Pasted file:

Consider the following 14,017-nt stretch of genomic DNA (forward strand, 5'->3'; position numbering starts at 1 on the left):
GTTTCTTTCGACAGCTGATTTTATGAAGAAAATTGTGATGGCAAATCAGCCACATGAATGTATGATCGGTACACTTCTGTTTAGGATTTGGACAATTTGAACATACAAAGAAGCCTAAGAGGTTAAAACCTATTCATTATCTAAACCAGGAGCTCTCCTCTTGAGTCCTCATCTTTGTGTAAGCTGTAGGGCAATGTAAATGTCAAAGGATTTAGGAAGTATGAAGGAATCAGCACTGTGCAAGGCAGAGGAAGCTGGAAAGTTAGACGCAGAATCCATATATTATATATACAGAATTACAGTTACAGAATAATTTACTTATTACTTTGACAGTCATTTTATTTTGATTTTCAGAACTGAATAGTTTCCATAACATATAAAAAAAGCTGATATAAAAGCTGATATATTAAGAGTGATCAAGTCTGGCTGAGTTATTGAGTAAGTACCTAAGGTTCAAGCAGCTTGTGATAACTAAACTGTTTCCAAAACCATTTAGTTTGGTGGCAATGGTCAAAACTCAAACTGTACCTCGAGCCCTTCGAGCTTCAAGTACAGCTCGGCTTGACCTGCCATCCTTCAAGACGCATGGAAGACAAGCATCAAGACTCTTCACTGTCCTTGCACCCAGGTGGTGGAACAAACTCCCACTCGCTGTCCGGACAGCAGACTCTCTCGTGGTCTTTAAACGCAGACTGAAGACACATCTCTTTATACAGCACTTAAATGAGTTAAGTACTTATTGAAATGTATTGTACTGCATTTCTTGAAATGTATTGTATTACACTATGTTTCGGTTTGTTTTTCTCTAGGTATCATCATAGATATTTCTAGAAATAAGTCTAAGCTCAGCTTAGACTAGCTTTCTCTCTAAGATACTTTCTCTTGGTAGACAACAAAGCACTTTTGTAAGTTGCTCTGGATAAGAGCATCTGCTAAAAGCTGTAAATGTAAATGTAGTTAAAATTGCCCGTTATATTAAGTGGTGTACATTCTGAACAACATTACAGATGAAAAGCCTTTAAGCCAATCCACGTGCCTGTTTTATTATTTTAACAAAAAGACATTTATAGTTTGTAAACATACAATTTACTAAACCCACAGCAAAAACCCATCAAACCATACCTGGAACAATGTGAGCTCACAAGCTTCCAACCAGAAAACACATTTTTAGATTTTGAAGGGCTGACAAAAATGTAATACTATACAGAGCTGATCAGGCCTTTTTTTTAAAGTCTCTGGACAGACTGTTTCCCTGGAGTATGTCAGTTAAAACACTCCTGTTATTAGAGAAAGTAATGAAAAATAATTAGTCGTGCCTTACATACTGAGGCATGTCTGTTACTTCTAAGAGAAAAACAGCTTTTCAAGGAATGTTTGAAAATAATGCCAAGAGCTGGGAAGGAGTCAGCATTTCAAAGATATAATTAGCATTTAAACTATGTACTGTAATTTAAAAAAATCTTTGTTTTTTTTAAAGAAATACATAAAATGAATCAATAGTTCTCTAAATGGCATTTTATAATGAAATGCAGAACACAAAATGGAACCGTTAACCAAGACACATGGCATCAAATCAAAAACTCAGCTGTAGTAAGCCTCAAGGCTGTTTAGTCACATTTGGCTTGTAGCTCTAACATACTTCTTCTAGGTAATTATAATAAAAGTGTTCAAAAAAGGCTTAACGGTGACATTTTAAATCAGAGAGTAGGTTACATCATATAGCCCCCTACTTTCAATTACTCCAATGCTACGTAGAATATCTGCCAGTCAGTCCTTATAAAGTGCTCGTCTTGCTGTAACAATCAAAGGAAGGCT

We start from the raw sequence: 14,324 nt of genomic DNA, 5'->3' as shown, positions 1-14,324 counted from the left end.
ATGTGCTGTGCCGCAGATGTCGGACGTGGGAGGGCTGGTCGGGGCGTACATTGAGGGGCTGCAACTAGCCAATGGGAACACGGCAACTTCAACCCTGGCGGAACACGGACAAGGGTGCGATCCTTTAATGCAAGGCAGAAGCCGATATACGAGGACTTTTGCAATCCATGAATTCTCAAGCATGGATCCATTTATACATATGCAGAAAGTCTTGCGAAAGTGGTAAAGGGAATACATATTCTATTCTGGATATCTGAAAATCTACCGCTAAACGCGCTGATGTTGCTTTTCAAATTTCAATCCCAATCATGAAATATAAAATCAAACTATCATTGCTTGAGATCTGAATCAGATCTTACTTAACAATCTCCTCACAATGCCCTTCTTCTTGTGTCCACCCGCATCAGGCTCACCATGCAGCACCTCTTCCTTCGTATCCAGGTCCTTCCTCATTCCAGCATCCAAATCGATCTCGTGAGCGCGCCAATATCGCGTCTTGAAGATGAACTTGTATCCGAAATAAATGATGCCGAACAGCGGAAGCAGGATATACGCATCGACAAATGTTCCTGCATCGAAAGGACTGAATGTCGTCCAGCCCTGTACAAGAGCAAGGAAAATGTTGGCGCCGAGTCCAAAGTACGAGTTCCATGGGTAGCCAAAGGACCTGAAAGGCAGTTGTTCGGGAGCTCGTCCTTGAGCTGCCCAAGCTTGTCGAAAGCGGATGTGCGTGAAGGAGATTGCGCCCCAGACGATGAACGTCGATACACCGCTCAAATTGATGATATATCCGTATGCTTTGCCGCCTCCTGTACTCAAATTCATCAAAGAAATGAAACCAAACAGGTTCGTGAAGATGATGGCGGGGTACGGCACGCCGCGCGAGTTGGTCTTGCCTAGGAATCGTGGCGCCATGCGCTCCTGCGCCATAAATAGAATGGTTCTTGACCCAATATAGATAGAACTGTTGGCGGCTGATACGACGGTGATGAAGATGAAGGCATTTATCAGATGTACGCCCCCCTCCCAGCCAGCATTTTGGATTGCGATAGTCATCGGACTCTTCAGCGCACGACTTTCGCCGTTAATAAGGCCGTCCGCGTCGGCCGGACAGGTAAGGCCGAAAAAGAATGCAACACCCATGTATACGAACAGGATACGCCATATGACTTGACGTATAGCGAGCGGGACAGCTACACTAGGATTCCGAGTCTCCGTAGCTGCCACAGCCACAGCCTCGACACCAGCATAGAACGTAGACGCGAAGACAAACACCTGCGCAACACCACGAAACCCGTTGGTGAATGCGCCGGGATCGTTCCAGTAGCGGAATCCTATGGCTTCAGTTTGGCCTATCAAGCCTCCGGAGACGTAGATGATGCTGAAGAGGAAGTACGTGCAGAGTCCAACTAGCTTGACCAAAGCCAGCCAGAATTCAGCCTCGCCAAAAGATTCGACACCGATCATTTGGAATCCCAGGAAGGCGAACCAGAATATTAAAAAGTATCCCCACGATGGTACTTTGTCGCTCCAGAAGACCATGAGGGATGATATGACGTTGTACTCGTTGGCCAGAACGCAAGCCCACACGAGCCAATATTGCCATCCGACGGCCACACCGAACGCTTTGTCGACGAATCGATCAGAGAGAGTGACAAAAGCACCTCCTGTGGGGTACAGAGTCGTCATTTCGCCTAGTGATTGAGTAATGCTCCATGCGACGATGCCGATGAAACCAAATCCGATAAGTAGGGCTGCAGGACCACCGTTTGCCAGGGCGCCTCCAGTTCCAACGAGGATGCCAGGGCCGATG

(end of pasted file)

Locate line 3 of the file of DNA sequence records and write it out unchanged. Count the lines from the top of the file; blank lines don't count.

We start from the raw sequence: 14,324 nt of genomic DNA, 5'->3' as shown, positions 1-14,324 counted from the left end.